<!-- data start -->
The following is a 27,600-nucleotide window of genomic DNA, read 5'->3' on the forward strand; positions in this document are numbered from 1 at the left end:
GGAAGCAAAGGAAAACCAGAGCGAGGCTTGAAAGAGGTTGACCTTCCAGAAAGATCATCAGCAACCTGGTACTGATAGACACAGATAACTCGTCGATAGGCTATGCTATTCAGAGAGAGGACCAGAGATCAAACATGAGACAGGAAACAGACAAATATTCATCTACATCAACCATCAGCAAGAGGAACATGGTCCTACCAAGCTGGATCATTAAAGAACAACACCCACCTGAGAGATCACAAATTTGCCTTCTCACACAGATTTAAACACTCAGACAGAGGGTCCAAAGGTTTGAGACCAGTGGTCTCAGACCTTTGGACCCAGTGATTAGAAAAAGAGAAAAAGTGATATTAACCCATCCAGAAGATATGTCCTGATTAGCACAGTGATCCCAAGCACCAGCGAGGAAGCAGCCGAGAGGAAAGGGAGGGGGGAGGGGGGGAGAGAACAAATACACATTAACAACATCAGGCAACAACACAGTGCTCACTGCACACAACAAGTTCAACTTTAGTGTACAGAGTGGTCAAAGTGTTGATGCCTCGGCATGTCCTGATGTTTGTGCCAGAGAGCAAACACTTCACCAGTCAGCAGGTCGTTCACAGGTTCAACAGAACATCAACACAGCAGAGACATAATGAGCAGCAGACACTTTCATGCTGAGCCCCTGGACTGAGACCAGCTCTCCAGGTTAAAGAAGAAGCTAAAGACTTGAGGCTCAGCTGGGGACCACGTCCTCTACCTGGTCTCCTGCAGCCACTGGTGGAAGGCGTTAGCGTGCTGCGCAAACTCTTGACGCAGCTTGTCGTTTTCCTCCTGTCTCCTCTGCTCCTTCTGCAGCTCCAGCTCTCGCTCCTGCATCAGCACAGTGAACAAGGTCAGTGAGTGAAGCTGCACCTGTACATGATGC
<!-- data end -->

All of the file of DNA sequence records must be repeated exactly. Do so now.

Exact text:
The following is a 27,600-nucleotide window of genomic DNA, read 5'->3' on the forward strand; positions in this document are numbered from 1 at the left end:
GGAAGCAAAGGAAAACCAGAGCGAGGCTTGAAAGAGGTTGACCTTCCAGAAAGATCATCAGCAACCTGGTACTGATAGACACAGATAACTCGTCGATAGGCTATGCTATTCAGAGAGAGGACCAGAGATCAAACATGAGACAGGAAACAGACAAATATTCATCTACATCAACCATCAGCAAGAGGAACATGGTCCTACCAAGCTGGATCATTAAAGAACAACACCCACCTGAGAGATCACAAATTTGCCTTCTCACACAGATTTAAACACTCAGACAGAGGGTCCAAAGGTTTGAGACCAGTGGTCTCAGACCTTTGGACCCAGTGATTAGAAAAAGAGAAAAAGTGATATTAACCCATCCAGAAGATATGTCCTGATTAGCACAGTGATCCCAAGCACCAGCGAGGAAGCAGCCGAGAGGAAAGGGAGGGGGGAGGGGGGGAGAGAACAAATACACATTAACAACATCAGGCAACAACACAGTGCTCACTGCACACAACAAGTTCAACTTTAGTGTACAGAGTGGTCAAAGTGTTGATGCCTCGGCATGTCCTGATGTTTGTGCCAGAGAGCAAACACTTCACCAGTCAGCAGGTCGTTCACAGGTTCAACAGAACATCAACACAGCAGAGACATAATGAGCAGCAGACACTTTCATGCTGAGCCCCTGGACTGAGACCAGCTCTCCAGGTTAAAGAAGAAGCTAAAGACTTGAGGCTCAGCTGGGGACCACGTCCTCTACCTGGTCTCCTGCAGCCACTGGTGGAAGGCGTTAGCGTGCTGCGCAAACTCTTGACGCAGCTTGTCGTTTTCCTCCTGTCTCCTCTGCTCCTTCTGCAGCTCCAGCTCTCGCTCCTGCATCAGCACAGTGAACAAGGTCAGTGAGTGAAGCTGCACCTGTACATGATGC